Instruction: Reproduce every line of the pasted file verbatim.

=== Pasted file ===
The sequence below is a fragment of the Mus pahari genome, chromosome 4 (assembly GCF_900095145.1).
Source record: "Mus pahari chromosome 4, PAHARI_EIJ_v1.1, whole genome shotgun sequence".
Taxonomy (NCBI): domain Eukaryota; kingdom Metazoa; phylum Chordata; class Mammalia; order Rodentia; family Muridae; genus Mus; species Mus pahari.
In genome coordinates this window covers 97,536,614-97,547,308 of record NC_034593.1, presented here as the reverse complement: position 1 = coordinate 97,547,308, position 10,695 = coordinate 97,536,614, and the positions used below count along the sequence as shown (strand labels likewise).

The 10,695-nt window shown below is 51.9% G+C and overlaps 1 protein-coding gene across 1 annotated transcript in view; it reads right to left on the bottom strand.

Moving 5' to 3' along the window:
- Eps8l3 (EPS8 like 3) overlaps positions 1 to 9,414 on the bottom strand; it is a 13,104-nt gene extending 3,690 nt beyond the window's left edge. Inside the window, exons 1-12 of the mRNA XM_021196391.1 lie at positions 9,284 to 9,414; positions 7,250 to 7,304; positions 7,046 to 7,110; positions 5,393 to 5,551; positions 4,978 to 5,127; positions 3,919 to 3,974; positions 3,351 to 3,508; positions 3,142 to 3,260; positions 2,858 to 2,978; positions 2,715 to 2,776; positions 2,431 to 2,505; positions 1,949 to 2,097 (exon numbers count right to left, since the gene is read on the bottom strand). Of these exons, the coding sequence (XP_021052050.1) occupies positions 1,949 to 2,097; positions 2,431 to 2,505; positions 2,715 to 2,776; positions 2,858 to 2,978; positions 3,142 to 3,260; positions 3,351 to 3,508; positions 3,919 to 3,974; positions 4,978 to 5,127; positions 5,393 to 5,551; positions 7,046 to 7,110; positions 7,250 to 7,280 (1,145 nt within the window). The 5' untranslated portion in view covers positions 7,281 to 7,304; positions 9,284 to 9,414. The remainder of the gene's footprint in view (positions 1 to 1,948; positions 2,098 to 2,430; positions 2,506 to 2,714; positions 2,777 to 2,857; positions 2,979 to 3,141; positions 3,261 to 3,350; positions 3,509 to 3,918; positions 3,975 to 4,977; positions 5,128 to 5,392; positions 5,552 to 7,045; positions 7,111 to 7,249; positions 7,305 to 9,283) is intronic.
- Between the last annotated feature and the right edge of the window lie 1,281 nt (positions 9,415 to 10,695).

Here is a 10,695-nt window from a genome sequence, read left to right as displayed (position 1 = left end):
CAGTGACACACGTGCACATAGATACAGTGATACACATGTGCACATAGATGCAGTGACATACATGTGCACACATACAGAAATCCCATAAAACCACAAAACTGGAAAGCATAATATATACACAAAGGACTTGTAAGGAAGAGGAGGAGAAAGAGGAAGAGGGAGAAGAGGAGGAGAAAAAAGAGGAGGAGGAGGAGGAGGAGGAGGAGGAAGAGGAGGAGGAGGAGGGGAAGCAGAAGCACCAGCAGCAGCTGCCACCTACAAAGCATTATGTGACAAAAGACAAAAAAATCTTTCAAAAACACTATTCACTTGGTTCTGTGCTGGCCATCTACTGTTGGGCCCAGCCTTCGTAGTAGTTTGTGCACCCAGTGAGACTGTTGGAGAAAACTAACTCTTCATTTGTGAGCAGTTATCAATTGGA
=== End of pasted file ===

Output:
The sequence below is a fragment of the Mus pahari genome, chromosome 4 (assembly GCF_900095145.1).
Source record: "Mus pahari chromosome 4, PAHARI_EIJ_v1.1, whole genome shotgun sequence".
Taxonomy (NCBI): domain Eukaryota; kingdom Metazoa; phylum Chordata; class Mammalia; order Rodentia; family Muridae; genus Mus; species Mus pahari.
In genome coordinates this window covers 97,536,614-97,547,308 of record NC_034593.1, presented here as the reverse complement: position 1 = coordinate 97,547,308, position 10,695 = coordinate 97,536,614, and the positions used below count along the sequence as shown (strand labels likewise).

The 10,695-nt window shown below is 51.9% G+C and overlaps 1 protein-coding gene across 1 annotated transcript in view; it reads right to left on the bottom strand.

Moving 5' to 3' along the window:
- Eps8l3 (EPS8 like 3) overlaps positions 1 to 9,414 on the bottom strand; it is a 13,104-nt gene extending 3,690 nt beyond the window's left edge. Inside the window, exons 1-12 of the mRNA XM_021196391.1 lie at positions 9,284 to 9,414; positions 7,250 to 7,304; positions 7,046 to 7,110; positions 5,393 to 5,551; positions 4,978 to 5,127; positions 3,919 to 3,974; positions 3,351 to 3,508; positions 3,142 to 3,260; positions 2,858 to 2,978; positions 2,715 to 2,776; positions 2,431 to 2,505; positions 1,949 to 2,097 (exon numbers count right to left, since the gene is read on the bottom strand). Of these exons, the coding sequence (XP_021052050.1) occupies positions 1,949 to 2,097; positions 2,431 to 2,505; positions 2,715 to 2,776; positions 2,858 to 2,978; positions 3,142 to 3,260; positions 3,351 to 3,508; positions 3,919 to 3,974; positions 4,978 to 5,127; positions 5,393 to 5,551; positions 7,046 to 7,110; positions 7,250 to 7,280 (1,145 nt within the window). The 5' untranslated portion in view covers positions 7,281 to 7,304; positions 9,284 to 9,414. The remainder of the gene's footprint in view (positions 1 to 1,948; positions 2,098 to 2,430; positions 2,506 to 2,714; positions 2,777 to 2,857; positions 2,979 to 3,141; positions 3,261 to 3,350; positions 3,509 to 3,918; positions 3,975 to 4,977; positions 5,128 to 5,392; positions 5,552 to 7,045; positions 7,111 to 7,249; positions 7,305 to 9,283) is intronic.
- Between the last annotated feature and the right edge of the window lie 1,281 nt (positions 9,415 to 10,695).

Here is a 10,695-nt window from a genome sequence, read left to right as displayed (position 1 = left end):
CAGTGACACACGTGCACATAGATACAGTGATACACATGTGCACATAGATGCAGTGACATACATGTGCACACATACAGAAATCCCATAAAACCACAAAACTGGAAAGCATAATATATACACAAAGGACTTGTAAGGAAGAGGAGGAGAAAGAGGAAGAGGGAGAAGAGGAGGAGAAAAAAGAGGAGGAGGAGGAGGAGGAGGAGGAGGAAGAGGAGGAGGAGGAGGGGAAGCAGAAGCACCAGCAGCAGCTGCCACCTACAAAGCATTATGTGACAAAAGACAAAAAAATCTTTCAAAAACACTATTCACTTGGTTCTGTGCTGGCCATCTACTGTTGGGCCCAGCCTTCGTAGTAGTTTGTGCACCCAGTGAGACTGTTGGAGAAAACTAACTCTTCATTTGTGAGCAGTTATCAATTGGA